New reports indicate that it was Turkish Interior Minister Efkan Ala who uncovered the wiretapping incident of then Prime Minister Recep Tayyip Erdoğan, after he grew suspicious about the ministry's officers's inaction to write a report while searching for bugged devices in the prime ministry. Acting upon his suspicion, Ala collaborated with the National Intelligence Organization (MİT) to assign special teams under the agency's chief Hakan Fidan who found the bugs that were placed inside switch plugs.
More details have surfaced about the Gülenists's wiretapping of Erdoğan, the latest of which was how Ala contributed to finding the bugs placed in the prime ministry. The details revealed that the suspect Serhat Demir, who is allegedly linked to the Gülen Movement, set up a receiving station in the Justice Ministry's education center after having placed bugs in Erdoğan's office and residence, since the bugs had the best signal at that location.
Demir, who was an official of the chamber of prime ministry protection located in Istanbul, traveled to Ankara using the excuse that his son was ill in order to place the bugs in the office. The head of the Gülenist team, Ali Özdoğan, who was originally tasked to place the bugs, was not able to be involved in the act due to his absence. Instead, Özdoğan, who was in the U.S. during the time of the incident, assigned Demir to place the bugs in the office and the residence in his place. Demir, along with his Gülenist-linked team, accessed the site using the excuse of performing "security checks," and placed the bugs in the switch plug. Erdoğan was allegedly in Istanbul on the day the suspects were involved in the crime.
The search for the bugs was allegedly conducted by Demir as well. Sedat Zavar, another officer allegedly linked to the Gülen Movement, accompanied Demir in the search. Ala grew suspicious of the officers when they did not write reports and acted without informing senior officials about the incident. The MİT intervened at this point upon the demand of Ala and the MİT, assigning special officers to the task, finally found where the bugs were concealed.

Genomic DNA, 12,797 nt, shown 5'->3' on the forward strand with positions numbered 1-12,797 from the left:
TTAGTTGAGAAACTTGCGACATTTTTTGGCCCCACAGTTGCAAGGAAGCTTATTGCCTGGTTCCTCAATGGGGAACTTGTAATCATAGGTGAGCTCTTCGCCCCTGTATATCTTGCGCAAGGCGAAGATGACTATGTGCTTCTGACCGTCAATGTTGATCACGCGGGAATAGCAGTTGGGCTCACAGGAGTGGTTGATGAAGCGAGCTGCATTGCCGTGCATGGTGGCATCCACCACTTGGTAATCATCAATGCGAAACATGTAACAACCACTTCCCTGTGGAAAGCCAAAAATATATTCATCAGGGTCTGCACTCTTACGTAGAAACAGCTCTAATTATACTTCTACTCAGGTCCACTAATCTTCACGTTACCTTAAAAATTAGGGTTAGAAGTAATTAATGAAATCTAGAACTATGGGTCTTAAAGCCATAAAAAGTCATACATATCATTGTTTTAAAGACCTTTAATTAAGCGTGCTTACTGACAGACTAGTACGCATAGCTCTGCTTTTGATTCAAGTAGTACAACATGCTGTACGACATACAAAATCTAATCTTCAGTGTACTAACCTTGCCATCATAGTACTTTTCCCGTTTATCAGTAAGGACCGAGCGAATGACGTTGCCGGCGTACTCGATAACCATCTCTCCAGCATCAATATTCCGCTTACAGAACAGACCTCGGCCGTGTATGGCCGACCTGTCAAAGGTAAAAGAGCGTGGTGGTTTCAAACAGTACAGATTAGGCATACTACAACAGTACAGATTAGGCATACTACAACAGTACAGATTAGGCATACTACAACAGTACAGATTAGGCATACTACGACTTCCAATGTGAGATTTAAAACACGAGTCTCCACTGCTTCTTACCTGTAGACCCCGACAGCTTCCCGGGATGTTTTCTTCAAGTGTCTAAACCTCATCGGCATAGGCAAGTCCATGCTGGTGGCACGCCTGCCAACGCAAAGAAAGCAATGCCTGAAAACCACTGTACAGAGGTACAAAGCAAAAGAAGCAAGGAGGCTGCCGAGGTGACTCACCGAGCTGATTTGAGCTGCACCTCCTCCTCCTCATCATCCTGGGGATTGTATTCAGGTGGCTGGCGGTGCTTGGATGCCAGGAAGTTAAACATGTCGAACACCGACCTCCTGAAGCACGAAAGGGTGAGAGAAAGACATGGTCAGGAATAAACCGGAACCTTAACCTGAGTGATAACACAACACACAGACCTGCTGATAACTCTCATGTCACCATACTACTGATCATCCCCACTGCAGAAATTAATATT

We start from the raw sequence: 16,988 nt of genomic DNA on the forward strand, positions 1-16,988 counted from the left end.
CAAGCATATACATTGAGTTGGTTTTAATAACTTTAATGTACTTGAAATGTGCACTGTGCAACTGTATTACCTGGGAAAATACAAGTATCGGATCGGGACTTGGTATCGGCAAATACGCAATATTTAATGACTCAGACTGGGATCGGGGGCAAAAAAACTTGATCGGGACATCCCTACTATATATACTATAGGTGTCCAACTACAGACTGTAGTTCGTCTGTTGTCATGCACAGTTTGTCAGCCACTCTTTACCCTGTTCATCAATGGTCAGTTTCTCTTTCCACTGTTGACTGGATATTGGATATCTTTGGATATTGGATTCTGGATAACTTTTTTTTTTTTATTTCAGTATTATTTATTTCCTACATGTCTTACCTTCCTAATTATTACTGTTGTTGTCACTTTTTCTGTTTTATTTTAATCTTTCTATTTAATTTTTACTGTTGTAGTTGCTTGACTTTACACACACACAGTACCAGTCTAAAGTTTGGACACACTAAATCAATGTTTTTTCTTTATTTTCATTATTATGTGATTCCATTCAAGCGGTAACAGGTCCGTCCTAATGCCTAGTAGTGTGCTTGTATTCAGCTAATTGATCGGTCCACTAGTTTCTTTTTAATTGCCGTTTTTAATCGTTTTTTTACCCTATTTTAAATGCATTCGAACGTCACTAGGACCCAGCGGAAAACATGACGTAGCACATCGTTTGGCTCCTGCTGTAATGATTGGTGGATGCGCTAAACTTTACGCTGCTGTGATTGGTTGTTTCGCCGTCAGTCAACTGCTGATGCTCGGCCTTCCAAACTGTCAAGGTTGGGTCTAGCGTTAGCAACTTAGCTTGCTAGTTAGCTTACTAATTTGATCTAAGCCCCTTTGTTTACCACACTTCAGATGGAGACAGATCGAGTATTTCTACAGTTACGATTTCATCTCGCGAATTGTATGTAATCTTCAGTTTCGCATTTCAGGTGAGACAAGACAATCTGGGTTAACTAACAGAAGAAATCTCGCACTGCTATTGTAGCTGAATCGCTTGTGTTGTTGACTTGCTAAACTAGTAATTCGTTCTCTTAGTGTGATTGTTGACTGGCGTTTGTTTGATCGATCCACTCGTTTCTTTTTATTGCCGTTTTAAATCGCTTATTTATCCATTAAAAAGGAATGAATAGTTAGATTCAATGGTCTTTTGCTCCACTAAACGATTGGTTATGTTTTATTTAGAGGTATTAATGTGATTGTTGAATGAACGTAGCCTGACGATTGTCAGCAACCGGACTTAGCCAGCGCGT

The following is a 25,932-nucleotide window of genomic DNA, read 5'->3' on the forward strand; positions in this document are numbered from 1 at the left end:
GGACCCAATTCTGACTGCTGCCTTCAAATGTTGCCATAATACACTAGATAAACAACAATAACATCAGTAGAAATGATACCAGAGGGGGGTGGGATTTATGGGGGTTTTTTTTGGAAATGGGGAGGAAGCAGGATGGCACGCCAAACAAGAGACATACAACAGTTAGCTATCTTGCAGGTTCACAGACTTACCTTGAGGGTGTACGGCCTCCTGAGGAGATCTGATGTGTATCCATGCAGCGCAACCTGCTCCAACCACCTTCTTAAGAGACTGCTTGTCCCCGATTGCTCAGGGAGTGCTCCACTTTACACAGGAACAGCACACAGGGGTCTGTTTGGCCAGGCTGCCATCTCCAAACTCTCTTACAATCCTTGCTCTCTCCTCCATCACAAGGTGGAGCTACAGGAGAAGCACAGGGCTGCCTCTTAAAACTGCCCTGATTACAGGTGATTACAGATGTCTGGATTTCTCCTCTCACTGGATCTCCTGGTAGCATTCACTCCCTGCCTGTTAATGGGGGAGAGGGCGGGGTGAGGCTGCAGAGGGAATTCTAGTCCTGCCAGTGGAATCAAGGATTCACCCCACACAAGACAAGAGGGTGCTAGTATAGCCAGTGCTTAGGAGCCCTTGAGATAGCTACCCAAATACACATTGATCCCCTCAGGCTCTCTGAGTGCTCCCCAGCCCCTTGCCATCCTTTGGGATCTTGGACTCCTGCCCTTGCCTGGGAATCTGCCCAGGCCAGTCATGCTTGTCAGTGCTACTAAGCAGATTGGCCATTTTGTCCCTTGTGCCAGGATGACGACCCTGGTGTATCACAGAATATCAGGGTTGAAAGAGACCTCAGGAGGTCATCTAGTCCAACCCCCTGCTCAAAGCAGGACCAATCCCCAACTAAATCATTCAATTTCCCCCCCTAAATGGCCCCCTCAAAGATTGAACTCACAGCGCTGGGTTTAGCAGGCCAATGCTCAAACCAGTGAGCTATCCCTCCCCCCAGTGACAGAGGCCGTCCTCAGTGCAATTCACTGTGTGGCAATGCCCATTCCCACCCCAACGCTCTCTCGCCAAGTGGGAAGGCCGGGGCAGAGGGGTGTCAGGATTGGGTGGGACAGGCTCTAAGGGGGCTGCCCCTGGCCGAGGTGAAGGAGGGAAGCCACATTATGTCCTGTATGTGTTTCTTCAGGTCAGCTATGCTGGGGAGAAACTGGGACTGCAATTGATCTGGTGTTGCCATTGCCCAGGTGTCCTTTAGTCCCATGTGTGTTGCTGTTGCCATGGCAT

An investigation into the incident was launched and Ankara's chief public prosecutor's office prepared an indictment for 13 suspects who are accused of wiretapping Erdoğan and charged the suspects with "political spying" after an investigation into the alleged offenders was completed.
The court is expected to accept the indictment as long as it is not rejected within the next 15 days. The suspects will stand trial on charges of "political and military spying" once the court accepts the indictment. If they appear before the court, prosecutors will seek a sentence of 15 to 20 years for the suspects in accordance with article 328 of the Turkish Penal Code.
The Gülen Movement is seen as a national threat by the government. It is accused of wiretapping thousands of people including Turkish government officials, encrypting phones and allegedly infiltrating state institutions with the aim of overthrowing the government.